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The development and inequalities of society have traditionally been analysed in terms of stratification and class. Raymond Murphy argues that important inequalities of power remain unanalysed by traditional social theories, and that the concept of social closure, suggested by Max Weber, provides a means of capturing the common and essential features of types of subordination that appear quite different on the surface. Seemingly unrelated forms of domination based on private property, the bureaucratic Communist Party, credentials, status, race, language, and gender, are tied together by Weber's notion of social closure as the underlying principle of all systems of inequality in power. The book suggests improvements to the conceptions of closure, power, and social class, and turns closure theory back on itself to analyse the scholarly field. It develops a conceptualization of the rules of social closure and their transformation, and compares the Weberian concept of closure with the Marxian concept of exploitation.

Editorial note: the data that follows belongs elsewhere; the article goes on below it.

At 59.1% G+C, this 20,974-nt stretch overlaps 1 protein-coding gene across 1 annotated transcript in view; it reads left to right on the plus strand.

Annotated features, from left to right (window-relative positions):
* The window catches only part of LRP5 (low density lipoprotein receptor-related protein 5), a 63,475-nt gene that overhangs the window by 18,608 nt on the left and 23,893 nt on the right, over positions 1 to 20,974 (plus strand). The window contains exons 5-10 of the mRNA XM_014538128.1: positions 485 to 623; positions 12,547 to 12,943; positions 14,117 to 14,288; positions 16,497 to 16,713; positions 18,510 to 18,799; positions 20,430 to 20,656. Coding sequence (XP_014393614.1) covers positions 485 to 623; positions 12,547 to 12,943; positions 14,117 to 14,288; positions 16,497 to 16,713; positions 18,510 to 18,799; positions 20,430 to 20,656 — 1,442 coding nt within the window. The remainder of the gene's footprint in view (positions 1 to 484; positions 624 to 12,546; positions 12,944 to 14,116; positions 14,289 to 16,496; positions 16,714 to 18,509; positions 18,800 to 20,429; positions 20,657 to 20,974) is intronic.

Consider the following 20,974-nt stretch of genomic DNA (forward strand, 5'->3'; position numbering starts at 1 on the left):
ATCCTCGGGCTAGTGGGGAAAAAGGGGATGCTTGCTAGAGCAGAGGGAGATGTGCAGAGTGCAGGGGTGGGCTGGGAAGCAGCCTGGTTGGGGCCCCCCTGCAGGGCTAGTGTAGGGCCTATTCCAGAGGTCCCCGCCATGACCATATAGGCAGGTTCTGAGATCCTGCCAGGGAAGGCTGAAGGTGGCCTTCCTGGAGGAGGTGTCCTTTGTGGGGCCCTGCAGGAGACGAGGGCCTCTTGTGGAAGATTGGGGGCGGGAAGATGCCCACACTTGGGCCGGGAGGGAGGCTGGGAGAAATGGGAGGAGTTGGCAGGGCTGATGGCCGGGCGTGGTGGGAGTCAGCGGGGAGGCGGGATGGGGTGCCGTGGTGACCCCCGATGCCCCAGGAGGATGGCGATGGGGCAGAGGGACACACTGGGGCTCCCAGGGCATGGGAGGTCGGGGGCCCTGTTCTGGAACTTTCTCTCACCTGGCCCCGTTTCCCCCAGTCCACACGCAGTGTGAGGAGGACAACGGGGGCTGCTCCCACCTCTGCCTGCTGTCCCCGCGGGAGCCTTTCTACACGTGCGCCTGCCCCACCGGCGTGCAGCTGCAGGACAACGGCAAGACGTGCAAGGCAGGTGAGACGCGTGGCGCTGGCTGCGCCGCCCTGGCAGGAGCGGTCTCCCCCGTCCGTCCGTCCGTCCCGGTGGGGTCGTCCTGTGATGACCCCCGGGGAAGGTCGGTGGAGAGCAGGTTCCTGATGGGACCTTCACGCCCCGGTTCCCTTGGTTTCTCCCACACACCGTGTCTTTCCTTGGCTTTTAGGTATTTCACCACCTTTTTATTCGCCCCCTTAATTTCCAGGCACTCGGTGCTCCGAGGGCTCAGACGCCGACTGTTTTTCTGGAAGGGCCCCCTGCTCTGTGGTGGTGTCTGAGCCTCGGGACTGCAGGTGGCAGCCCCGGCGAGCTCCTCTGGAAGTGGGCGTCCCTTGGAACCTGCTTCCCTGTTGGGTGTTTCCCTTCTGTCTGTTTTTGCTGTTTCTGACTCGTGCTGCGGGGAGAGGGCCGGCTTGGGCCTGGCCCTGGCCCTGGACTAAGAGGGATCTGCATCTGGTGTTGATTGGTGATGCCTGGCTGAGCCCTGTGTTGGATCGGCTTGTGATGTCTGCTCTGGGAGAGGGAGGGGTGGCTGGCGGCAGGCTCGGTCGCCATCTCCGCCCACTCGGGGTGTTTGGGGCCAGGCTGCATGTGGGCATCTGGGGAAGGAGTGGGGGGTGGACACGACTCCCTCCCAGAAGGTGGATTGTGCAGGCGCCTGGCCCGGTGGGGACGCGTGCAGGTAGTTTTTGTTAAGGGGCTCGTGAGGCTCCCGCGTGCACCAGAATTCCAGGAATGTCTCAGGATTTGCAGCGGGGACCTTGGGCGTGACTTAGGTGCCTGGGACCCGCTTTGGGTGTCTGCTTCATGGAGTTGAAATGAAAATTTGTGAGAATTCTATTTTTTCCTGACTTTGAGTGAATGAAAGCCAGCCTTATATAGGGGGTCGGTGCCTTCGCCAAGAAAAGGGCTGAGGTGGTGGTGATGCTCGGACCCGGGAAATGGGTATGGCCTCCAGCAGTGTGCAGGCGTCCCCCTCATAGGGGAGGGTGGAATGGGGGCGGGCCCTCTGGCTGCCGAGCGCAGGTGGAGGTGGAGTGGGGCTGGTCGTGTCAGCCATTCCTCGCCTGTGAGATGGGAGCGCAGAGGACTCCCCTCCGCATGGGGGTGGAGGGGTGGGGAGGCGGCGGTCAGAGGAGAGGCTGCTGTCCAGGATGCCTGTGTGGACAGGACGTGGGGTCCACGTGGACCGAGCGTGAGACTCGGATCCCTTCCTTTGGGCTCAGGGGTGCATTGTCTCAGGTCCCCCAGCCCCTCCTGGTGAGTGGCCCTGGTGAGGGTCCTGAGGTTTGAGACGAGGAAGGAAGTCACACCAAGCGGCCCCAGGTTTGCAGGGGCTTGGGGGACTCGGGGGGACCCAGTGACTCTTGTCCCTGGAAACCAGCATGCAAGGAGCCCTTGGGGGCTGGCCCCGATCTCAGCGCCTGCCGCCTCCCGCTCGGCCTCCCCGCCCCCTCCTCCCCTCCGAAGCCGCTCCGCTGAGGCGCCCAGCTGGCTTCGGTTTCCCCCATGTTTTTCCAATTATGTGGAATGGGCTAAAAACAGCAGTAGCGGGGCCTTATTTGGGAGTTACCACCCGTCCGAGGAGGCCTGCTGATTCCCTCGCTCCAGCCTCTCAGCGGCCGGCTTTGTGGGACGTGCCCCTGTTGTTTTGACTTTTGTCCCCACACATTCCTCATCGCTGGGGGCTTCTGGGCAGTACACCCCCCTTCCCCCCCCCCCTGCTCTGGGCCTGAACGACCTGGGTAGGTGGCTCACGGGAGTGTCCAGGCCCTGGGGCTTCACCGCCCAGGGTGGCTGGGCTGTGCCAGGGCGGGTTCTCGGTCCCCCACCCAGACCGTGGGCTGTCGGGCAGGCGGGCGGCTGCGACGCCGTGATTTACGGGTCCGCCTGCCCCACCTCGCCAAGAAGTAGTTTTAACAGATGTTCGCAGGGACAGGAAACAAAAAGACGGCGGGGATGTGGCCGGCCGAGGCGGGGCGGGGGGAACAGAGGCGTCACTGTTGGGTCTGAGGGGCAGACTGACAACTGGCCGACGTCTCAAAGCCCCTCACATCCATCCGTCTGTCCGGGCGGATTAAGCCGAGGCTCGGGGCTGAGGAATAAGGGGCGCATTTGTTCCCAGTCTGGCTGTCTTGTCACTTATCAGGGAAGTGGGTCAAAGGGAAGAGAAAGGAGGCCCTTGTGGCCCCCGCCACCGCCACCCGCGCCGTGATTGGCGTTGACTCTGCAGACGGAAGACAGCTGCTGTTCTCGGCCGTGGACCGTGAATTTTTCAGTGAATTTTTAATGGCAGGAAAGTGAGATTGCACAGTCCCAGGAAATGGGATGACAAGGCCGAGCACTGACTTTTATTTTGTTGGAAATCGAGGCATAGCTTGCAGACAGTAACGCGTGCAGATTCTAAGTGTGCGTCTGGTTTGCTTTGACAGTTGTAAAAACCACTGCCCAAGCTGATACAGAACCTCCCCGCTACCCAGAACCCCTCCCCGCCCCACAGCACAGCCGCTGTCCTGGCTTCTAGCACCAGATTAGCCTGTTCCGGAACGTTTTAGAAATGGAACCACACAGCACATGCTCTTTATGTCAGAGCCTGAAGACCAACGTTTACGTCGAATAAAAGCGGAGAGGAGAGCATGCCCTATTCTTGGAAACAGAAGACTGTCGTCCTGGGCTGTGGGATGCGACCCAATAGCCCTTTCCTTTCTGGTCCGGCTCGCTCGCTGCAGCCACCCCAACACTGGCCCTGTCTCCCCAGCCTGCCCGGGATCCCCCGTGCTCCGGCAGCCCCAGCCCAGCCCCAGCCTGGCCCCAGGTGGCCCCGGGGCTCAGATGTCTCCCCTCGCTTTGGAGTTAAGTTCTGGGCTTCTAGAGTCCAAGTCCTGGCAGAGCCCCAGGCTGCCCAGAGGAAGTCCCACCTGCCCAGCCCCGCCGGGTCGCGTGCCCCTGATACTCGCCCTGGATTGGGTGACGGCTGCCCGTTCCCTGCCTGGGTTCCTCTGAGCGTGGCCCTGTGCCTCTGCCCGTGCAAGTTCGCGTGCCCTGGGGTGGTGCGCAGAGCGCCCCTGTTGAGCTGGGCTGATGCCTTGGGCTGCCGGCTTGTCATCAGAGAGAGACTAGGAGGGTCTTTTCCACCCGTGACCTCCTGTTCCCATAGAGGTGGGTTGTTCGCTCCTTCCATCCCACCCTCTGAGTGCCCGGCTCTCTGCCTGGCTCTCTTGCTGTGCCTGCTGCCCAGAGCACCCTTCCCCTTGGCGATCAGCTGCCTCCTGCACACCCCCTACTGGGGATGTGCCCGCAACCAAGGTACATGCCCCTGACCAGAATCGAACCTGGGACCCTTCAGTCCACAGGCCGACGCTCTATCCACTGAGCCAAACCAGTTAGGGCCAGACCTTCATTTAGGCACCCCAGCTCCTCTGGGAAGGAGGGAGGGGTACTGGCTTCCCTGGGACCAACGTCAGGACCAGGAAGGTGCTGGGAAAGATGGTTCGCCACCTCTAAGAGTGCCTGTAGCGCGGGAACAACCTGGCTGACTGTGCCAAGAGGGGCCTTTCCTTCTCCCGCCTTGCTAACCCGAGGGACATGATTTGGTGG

Raymond Murphy examines the way in which Western society, in the elusive pursuit of mastery and control, has transformed its codes of social closure by the process of formal rationalization. He shows how this formal rationalization of monopolization and exclusion has led to substantively irrational results. Professor Murphy's conclusion - that Weber's theories of social closure and rationalization provide a conceptual basis for going beyond a narrow focus on one particular means of monopolization to an analysis of monopolization and exclusion per se - marks an important and original advance in the development of the ideas of Weber and in social theory generally.